Apple (s aapl) CEO Tim Cook did his best to deflect the harsh glare of the national political spotlight this morning by defending how the company pays corporate taxes. Used to being lauded as an exemplary American business success story, the company was also singled out by a Senate subcommittee Tuesday for using legal technicalities to avoid paying billions in taxes over the years. Sen. Carl Levin, the chairman of the Senate’s Investigations subcommittee, described Apple’s nimble minimization of its taxes as the result of “exploiting an absurdity,” and Sen. John McCain labeled the company “one of the biggest tax avoiders in America.”
But Cook, for his first time offering public testimony before Congress, acquitted himself quite well despite the scolding his company faced, which makes sense if you think about it: Sen. Levin is probably nowhere near as scary as Steve Jobs. Apple CFO Peter Oppenheimer and its head of tax operations Phil Bullock were tasked with explaining the details of Apple’s accounting, while Cook extolled Apple’s virtues, the jobs it creates and its values as an American company.
Apple normally gets to choose how it’s shown in the spotlight. So it was an unusually defensive position for the company and its chief executive, known for its preference for privacy, to be in and have the nitty gritty of its corporate accounting practices exposed for all to see.
But Cook did indeed choose to go to Washington. He probably could have sent a senior vice president, but he showed up to speak for his company. And in doing so, he continued to rewrite our expectations of an Apple CEO. While his predecessor met privately with public officials, Apple was not in the spotlight in years past the way it has been recently. As profits have soared and some of its corporate practices both abroad and at home have come to light, Cook has had to face increased public scrutiny in a way Apple didn’t see quite as much during Jobs’ tenure as CEO. (With the exception of the stock-options backdating controversy, though the penalties for that were minimal.)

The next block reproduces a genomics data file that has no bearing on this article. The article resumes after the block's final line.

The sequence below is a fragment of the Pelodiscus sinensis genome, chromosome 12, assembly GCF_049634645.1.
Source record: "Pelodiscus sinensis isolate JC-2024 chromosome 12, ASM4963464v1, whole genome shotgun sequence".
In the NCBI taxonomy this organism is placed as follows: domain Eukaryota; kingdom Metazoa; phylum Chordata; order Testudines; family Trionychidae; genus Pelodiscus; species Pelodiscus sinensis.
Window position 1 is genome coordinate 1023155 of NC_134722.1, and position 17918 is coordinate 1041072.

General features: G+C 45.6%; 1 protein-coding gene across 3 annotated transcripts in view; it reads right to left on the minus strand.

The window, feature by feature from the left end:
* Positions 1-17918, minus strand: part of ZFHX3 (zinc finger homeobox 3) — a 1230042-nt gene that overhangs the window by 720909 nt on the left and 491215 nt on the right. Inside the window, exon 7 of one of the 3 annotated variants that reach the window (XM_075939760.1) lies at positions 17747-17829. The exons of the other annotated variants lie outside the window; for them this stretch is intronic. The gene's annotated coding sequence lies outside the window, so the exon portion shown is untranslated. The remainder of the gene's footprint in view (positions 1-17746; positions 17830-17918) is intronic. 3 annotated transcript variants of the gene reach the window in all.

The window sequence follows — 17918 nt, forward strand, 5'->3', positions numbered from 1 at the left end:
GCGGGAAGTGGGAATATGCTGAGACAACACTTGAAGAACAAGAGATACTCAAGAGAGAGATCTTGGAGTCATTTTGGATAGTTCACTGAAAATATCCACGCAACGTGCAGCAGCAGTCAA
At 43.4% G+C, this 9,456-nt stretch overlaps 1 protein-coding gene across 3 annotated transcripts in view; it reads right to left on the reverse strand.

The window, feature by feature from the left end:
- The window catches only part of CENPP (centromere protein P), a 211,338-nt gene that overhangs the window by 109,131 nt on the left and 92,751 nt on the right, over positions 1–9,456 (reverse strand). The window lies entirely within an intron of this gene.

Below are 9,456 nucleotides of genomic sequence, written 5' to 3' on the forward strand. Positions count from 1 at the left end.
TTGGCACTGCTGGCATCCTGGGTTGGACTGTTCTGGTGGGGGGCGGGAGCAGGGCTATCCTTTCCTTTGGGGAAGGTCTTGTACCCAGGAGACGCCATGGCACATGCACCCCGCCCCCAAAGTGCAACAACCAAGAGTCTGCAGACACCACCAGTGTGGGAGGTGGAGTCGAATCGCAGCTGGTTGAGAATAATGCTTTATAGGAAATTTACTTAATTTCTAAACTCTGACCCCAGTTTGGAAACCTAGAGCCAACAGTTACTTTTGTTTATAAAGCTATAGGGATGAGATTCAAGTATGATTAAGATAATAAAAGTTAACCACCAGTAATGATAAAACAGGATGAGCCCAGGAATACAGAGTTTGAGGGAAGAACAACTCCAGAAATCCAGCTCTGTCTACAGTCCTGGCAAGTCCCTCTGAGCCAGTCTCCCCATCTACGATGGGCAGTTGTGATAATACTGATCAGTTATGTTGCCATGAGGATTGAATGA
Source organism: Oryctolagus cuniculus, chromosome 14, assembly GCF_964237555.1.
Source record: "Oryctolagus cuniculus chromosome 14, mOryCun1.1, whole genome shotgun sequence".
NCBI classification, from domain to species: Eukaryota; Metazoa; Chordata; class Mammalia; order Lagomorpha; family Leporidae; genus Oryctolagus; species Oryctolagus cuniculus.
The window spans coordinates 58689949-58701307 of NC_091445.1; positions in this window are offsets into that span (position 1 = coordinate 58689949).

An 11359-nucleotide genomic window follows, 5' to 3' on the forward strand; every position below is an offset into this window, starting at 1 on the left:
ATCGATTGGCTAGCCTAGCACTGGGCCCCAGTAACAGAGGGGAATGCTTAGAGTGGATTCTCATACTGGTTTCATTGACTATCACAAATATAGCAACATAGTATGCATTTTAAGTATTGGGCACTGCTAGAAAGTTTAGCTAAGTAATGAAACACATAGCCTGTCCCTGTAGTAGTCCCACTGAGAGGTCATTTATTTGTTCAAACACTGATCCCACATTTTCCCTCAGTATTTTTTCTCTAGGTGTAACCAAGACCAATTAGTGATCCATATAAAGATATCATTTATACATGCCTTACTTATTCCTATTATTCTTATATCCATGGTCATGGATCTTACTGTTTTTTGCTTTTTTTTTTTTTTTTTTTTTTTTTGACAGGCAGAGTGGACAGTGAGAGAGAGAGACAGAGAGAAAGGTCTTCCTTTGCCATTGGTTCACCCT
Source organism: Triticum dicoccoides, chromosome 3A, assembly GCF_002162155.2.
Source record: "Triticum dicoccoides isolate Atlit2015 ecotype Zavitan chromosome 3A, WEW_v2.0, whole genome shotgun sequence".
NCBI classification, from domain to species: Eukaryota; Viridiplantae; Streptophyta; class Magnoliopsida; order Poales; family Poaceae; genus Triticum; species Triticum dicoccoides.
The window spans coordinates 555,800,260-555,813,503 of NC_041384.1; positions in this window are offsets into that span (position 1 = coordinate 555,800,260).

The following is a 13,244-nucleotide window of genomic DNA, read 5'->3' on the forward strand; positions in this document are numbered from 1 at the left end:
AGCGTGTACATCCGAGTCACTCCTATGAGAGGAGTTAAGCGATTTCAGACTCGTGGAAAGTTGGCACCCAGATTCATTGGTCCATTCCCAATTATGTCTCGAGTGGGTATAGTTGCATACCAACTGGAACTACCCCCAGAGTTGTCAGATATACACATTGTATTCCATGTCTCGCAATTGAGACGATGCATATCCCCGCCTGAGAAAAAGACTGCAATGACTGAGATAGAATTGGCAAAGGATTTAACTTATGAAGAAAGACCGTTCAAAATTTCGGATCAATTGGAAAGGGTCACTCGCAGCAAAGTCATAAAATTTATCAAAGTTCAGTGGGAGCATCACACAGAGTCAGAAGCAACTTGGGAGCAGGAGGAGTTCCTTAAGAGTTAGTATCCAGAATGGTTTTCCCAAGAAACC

In the same manner he smoothly handled outrage at the practices at Apple’s Chinese manufacturing partners and offered solutions, Cook used his particular experience at Apple to talk about taxes. As the company’s former operations officer, he ably explained pricing transfer and other complex accounting practices his company uses, and laid out suggestions for how to reform the U.S. tax code to encourage more companies like his to bring more of their foreign earnings home.
Two experts on tax law testified earlier in the morning how Apple allocates some income to a holding company and subsidiaries in Ireland that don’t file corporate tax returns in the U.S. or anywhere else. But as was oft-repeated, what Apple has been doing doesn’t break any U.S. laws. (Sen. Rand Paul twice decried Apple being “harangued and bullied” by the committee and repeatedly made the point that if Apple weren’t minimizing its tax burden, it would be irresponsible to its shareholders.)
Cook defused some of the more pointed insinuations made by the committee diplomatically, using the same brand of charm and salesmanship we see from him during keynote speeches at Apple events. “We pay all the taxes we owe, every single dollar,” Cook said during his testimony. “We comply with the laws but also the spirit of the laws.”
Many of the senators present Tuesday admitted to being big fans and users of Apple products. But the reason the company they all admire was being grilled wasn’t completely explained. It did appear Apple was being used as an example of common corporate accounting practices because it is the largest corporate tax payer in the U.S. — and, as Sen. Tom Carper noted, because of the current political climate surrounding the national deficit. Apple and many other U.S. companies have been operating in this manner for years, but in the shadow of the “sequester,” several members present acknowledged that Congress is looking for tax revenue that it’s not getting.
In the end, Apple’s presence seemed to serve as an intermediary for the senators to argue amongst themselves about how out-of-control the U.S. tax code is. The hearing itself seemed mostly a pointless exercise, as these hearings tend to be, with little promise of any real change. Apple will likely go home to Cupertino and keep doing what its doing, and Congress will continue to disagree over how to appropriately tax businesses.
Meanwhile, Cook gets to continue to raise his public profile as an elite American businessman and cement his company’s stature as critical to the American economy and the overall tech industry.